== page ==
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The Mandalorian Spins Its Wheels in an Otherwise Breezy Season 3 Premiere

But "The Apostate” does center the familial joys that have made the series such a pop phenomenon.
  • Pedro Pascal as Din Djarin (Photo: Star Wars: The Mandalorian)
    Pedro Pascal as Din Djarin (Photo: Star Wars: The Mandalorian)

    [Editor's Note: This post contains spoilers for "The Apostate," Season 3, Episode 1 of The Mandalorian.]

    Underneath all that intimidating beskar armor, The Mandalorian is the quaint story of a tired single dad making his way in the galaxy, running errands in his cosmic station wagon while his toddler eats things he shouldn’t. Is Din Djarin the coolest TV dad going today? Let’s just say that by the end of the Season 3 premiere, Din is letting his tiny green son sit in the driver’s seat of his sweet Naboo starfighter. Other TV dads, take note.

    When last we saw Din (Pedro Pascal) and Grogu (a trilling squish of brilliant animatronics), they had bidden each other a tearful farewell. (The tears were ours.) Grogu flew off with a Jedi named Skywalker, and Din scored a vicious laser sword called the Darksaber from Moff Gideon (Giancarlo Esposito). By the end of The Mandalorian Season 2, it seemed our beloved space father/son duo had reached the end of their 16-episode journey. What Season 3 presupposes is: maybe they didn’t?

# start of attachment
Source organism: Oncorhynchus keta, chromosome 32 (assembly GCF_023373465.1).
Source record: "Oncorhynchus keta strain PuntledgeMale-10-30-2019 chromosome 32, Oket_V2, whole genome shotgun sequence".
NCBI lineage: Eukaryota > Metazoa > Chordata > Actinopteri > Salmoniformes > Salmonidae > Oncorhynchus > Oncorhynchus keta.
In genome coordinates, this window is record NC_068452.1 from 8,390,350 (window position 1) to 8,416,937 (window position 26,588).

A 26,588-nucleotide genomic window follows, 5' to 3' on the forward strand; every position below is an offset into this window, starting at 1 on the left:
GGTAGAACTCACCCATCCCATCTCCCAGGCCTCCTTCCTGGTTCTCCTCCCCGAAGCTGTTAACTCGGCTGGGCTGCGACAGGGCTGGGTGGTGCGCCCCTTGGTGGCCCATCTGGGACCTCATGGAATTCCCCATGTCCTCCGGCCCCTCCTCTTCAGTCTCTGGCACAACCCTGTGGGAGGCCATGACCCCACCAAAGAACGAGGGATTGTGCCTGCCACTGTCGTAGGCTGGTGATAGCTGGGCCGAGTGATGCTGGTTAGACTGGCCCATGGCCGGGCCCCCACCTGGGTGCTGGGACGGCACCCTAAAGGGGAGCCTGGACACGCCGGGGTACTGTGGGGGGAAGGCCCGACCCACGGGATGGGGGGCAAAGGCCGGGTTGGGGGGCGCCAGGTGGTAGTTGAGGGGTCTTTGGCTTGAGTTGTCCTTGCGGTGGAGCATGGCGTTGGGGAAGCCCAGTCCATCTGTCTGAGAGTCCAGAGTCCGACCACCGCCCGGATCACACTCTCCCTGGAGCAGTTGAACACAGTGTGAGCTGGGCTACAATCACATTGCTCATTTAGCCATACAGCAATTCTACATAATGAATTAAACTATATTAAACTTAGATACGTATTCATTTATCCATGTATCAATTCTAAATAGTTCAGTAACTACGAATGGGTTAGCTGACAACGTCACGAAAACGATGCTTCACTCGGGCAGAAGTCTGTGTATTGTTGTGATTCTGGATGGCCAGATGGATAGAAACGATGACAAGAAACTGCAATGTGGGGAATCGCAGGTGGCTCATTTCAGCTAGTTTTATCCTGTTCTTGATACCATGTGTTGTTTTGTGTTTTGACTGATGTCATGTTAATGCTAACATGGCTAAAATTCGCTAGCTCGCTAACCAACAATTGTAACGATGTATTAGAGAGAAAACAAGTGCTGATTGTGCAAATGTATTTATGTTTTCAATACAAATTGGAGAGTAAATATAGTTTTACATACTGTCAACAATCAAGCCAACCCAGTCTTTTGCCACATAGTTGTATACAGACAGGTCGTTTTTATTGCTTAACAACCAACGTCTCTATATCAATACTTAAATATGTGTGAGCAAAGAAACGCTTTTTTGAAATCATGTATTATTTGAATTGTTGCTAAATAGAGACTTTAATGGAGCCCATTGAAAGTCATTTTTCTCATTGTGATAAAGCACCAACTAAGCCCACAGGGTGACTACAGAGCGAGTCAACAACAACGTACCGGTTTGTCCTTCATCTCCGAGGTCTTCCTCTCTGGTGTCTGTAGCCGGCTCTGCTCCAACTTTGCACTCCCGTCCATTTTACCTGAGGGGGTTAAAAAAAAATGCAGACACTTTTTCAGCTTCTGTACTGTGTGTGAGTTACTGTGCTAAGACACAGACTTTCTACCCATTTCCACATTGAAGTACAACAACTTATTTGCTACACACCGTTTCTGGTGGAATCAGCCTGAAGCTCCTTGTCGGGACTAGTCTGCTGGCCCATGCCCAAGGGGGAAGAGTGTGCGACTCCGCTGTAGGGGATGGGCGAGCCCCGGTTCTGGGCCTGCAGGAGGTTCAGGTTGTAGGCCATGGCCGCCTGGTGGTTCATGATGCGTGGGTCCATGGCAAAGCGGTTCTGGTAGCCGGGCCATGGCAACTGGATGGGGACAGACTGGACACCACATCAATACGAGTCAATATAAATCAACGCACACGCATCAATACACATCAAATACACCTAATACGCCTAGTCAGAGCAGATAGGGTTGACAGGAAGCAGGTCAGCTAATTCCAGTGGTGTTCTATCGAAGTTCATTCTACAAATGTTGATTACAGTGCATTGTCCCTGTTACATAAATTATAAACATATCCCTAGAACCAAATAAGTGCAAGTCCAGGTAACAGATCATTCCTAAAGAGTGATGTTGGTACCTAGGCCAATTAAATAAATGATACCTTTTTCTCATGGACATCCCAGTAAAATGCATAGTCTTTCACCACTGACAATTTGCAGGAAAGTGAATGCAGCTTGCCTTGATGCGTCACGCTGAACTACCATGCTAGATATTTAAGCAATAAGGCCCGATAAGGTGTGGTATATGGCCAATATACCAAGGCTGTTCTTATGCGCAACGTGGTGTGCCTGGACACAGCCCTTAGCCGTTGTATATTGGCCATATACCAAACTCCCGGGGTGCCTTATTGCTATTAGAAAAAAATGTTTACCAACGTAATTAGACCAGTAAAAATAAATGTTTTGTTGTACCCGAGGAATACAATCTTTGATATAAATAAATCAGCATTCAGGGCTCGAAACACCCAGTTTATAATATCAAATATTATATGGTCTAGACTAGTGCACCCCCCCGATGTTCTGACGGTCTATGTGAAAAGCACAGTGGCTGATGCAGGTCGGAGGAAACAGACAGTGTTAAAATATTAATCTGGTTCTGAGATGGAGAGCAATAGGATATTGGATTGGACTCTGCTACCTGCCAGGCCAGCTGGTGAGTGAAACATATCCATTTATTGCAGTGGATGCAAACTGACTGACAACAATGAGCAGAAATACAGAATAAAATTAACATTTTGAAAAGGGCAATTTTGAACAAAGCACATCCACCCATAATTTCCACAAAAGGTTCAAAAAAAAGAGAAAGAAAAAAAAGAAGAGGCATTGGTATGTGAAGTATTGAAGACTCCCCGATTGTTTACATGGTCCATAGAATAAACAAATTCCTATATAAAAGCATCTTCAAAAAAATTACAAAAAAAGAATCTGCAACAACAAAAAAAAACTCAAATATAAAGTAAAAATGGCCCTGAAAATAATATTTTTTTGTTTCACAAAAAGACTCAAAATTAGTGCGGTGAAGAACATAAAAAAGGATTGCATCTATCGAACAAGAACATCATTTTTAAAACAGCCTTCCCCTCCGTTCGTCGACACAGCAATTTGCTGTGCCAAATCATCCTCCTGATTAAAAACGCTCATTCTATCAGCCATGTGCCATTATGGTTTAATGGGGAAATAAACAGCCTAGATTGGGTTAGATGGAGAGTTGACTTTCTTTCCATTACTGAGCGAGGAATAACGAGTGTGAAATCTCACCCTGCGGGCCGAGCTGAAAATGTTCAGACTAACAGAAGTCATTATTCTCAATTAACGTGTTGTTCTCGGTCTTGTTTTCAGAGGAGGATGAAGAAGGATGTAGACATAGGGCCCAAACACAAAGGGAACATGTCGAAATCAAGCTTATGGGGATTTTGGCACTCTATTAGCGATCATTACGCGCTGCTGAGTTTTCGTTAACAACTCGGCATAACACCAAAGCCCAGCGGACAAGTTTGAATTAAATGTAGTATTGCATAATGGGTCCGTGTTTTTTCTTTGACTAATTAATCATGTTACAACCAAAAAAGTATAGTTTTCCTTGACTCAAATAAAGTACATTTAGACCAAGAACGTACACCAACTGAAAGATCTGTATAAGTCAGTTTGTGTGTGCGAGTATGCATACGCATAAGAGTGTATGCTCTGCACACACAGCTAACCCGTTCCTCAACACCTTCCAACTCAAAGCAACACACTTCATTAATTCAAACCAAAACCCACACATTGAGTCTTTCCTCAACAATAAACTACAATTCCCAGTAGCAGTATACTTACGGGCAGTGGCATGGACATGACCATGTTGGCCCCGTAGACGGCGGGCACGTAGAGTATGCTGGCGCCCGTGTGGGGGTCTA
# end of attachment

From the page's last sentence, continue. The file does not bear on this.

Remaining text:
“The Apostate,” Chapter 17 in this much-adored Star Wars series, spends quite a bit of its short running time updating viewers on life with Mando following Season 2.5 of The Mandalorian. (Wookiepedia calls it The Book of Boba Fett.) And we mean “short”: Clocking in at just under 32 minutes minus credits and recap, “The Apostate” is the series’s shortest premiere yet. While the episode covers a bit of space — Din & Baby bop from Nevarro to Kalevala and run into an old friend (and some new enemies) along the way — its more compelling story elements are crammed towards the end.